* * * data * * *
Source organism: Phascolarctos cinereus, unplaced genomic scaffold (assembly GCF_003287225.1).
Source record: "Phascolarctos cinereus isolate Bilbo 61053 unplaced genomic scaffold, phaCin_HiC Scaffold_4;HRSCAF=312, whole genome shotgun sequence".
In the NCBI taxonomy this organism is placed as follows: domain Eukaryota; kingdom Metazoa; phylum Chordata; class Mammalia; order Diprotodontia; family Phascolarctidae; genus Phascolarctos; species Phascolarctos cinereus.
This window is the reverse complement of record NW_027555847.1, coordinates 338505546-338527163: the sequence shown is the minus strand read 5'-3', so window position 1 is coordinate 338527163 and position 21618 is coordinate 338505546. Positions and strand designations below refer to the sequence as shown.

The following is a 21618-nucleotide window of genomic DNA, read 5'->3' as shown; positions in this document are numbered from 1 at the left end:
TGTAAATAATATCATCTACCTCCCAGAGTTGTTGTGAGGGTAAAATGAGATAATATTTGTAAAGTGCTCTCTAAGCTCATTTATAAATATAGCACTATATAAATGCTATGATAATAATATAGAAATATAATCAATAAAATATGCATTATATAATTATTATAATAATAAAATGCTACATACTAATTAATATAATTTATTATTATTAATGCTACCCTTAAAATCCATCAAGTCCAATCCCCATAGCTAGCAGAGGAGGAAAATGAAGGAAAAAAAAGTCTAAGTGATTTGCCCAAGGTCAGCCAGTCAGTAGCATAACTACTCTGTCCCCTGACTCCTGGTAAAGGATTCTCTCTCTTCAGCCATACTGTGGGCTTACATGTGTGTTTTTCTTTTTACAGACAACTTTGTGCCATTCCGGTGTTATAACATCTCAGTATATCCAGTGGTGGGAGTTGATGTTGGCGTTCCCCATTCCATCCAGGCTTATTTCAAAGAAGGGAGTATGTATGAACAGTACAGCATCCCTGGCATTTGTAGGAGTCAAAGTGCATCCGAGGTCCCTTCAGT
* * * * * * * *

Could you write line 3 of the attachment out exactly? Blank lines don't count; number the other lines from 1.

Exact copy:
In the NCBI taxonomy this organism is placed as follows: domain Eukaryota; kingdom Metazoa; phylum Chordata; class Mammalia; order Diprotodontia; family Phascolarctidae; genus Phascolarctos; species Phascolarctos cinereus.